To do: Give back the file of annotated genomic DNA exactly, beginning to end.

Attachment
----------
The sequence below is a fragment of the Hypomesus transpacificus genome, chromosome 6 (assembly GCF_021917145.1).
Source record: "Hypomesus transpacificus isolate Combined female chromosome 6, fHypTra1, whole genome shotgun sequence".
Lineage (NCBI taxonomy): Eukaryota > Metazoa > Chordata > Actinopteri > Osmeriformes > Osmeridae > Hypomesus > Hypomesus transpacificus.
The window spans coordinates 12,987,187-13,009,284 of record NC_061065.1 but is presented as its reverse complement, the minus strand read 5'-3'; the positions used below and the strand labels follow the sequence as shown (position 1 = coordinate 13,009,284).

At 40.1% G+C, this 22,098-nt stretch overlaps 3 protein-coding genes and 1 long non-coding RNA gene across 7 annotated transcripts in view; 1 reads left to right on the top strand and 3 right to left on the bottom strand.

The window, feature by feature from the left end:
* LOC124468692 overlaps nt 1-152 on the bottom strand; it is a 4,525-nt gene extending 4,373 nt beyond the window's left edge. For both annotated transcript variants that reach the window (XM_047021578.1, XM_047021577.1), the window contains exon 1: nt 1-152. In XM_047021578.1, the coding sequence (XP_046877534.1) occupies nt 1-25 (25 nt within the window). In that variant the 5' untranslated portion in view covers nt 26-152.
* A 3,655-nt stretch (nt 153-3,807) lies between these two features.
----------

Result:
The sequence below is a fragment of the Hypomesus transpacificus genome, chromosome 6 (assembly GCF_021917145.1).
Source record: "Hypomesus transpacificus isolate Combined female chromosome 6, fHypTra1, whole genome shotgun sequence".
Lineage (NCBI taxonomy): Eukaryota > Metazoa > Chordata > Actinopteri > Osmeriformes > Osmeridae > Hypomesus > Hypomesus transpacificus.
The window spans coordinates 12,987,187-13,009,284 of record NC_061065.1 but is presented as its reverse complement, the minus strand read 5'-3'; the positions used below and the strand labels follow the sequence as shown (position 1 = coordinate 13,009,284).

At 40.1% G+C, this 22,098-nt stretch overlaps 3 protein-coding genes and 1 long non-coding RNA gene across 7 annotated transcripts in view; 1 reads left to right on the top strand and 3 right to left on the bottom strand.

The window, feature by feature from the left end:
* LOC124468692 overlaps nt 1-152 on the bottom strand; it is a 4,525-nt gene extending 4,373 nt beyond the window's left edge. For both annotated transcript variants that reach the window (XM_047021578.1, XM_047021577.1), the window contains exon 1: nt 1-152. In XM_047021578.1, the coding sequence (XP_046877534.1) occupies nt 1-25 (25 nt within the window). In that variant the 5' untranslated portion in view covers nt 26-152.
* A 3,655-nt stretch (nt 153-3,807) lies between these two features.